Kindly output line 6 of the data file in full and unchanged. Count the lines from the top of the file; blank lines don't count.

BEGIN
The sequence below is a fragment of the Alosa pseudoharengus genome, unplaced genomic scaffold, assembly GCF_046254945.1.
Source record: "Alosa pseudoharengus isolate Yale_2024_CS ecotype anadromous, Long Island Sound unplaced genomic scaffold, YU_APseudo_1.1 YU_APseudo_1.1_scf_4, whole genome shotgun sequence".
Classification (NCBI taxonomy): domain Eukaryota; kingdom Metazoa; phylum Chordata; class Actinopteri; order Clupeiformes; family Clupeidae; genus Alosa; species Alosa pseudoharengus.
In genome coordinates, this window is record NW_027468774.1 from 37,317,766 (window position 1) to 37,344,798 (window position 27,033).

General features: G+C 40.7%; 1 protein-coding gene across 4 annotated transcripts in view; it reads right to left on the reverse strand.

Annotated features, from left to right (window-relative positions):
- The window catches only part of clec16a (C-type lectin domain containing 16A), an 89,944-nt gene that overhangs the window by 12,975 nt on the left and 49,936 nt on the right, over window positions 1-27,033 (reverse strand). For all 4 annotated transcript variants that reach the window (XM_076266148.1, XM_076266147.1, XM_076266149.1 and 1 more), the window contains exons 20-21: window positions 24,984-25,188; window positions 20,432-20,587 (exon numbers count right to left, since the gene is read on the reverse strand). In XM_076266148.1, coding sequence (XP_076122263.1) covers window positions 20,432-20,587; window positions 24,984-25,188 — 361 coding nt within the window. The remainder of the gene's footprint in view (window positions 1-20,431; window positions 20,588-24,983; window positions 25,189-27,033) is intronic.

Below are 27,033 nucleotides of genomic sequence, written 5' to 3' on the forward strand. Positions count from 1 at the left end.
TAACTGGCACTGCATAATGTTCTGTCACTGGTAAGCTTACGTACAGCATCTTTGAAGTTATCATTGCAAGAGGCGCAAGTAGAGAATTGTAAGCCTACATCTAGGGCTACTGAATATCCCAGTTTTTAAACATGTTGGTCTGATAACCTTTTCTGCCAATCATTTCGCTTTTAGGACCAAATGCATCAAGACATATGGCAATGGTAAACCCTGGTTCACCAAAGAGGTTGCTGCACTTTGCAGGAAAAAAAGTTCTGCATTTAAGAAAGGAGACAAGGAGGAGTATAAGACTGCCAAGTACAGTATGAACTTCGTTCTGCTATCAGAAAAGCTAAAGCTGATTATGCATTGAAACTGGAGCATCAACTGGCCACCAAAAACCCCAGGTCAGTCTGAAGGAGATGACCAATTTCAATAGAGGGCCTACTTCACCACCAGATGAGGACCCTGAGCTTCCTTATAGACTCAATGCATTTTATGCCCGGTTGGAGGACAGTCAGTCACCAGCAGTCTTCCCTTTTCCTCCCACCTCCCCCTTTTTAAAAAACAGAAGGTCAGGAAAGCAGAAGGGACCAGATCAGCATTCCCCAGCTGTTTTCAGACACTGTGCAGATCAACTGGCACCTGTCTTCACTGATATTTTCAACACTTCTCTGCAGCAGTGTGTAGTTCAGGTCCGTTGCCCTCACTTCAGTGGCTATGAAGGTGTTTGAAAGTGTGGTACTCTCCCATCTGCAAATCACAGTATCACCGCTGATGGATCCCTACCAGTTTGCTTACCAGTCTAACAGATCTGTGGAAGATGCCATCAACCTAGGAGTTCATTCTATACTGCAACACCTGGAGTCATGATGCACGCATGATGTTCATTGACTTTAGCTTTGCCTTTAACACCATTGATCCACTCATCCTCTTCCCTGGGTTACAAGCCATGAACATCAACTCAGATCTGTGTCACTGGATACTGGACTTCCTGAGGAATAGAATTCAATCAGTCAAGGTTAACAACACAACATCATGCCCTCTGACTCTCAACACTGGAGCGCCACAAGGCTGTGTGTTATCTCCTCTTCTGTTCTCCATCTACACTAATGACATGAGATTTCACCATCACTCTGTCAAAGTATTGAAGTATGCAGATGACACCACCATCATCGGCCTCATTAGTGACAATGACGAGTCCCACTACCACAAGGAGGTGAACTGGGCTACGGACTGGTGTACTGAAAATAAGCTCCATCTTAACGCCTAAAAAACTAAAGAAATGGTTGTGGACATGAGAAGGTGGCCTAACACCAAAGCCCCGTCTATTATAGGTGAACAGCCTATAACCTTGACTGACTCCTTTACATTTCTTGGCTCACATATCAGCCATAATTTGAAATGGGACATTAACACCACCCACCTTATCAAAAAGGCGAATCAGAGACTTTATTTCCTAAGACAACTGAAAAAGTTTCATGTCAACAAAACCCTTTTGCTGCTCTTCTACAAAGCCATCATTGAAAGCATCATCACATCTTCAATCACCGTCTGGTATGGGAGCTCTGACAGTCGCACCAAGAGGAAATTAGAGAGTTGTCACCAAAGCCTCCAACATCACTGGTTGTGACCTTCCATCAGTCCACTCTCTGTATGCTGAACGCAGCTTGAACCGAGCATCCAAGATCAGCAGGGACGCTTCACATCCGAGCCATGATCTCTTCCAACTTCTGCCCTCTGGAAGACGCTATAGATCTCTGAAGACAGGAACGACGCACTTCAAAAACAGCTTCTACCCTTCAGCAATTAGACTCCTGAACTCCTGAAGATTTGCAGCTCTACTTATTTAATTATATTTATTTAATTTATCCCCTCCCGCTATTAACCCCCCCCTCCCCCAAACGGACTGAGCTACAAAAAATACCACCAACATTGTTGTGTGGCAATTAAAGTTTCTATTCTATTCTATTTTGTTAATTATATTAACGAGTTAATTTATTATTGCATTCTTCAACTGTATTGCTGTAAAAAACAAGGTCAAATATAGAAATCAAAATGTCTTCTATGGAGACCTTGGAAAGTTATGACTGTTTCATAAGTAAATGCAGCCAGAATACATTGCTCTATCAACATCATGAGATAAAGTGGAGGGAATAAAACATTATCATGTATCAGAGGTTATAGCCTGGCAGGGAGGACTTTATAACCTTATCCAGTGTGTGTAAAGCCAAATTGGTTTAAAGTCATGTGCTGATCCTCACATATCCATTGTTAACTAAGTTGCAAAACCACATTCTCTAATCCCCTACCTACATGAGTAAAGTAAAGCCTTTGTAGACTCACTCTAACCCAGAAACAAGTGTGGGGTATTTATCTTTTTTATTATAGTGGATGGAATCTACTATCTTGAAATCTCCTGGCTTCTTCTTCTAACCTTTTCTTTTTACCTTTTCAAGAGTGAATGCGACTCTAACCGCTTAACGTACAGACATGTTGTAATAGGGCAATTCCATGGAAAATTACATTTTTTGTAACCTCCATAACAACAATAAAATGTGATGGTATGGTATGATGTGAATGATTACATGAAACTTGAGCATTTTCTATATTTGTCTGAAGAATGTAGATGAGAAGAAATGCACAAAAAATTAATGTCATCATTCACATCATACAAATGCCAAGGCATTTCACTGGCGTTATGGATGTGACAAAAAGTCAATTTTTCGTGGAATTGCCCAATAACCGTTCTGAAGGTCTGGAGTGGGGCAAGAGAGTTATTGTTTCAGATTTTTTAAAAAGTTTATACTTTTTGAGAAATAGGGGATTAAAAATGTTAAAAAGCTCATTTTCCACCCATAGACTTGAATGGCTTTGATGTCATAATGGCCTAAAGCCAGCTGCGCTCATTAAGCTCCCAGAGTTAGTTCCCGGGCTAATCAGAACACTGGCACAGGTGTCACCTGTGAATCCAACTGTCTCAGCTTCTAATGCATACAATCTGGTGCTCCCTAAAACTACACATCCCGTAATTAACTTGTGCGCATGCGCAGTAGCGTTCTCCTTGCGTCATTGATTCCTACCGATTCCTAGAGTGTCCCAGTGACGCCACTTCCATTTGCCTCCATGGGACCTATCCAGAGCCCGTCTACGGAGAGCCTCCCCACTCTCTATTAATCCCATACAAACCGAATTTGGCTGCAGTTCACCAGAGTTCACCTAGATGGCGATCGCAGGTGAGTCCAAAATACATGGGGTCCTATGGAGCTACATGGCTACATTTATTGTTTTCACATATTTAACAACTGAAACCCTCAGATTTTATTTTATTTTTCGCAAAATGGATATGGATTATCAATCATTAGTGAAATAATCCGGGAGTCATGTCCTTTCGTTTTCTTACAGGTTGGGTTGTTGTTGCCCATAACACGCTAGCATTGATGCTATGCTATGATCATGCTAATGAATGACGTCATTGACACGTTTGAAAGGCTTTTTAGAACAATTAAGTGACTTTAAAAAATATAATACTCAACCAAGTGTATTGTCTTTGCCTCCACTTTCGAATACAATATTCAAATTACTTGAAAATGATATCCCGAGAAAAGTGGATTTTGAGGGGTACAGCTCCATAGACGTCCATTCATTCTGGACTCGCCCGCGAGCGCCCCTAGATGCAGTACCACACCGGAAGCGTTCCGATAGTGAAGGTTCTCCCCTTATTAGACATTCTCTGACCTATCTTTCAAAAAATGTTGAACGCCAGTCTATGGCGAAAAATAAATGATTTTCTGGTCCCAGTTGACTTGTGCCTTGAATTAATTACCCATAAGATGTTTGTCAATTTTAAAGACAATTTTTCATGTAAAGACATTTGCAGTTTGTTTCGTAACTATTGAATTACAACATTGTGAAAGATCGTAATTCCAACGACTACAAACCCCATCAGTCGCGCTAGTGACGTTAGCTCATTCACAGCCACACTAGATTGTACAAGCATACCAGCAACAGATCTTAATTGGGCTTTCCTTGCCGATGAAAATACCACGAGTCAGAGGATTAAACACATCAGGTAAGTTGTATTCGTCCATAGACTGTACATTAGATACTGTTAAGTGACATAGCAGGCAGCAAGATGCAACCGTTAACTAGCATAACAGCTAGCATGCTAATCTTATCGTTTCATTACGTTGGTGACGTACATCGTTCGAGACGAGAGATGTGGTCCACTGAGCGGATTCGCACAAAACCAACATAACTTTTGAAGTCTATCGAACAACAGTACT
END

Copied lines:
Annotated features, from left to right (window-relative positions):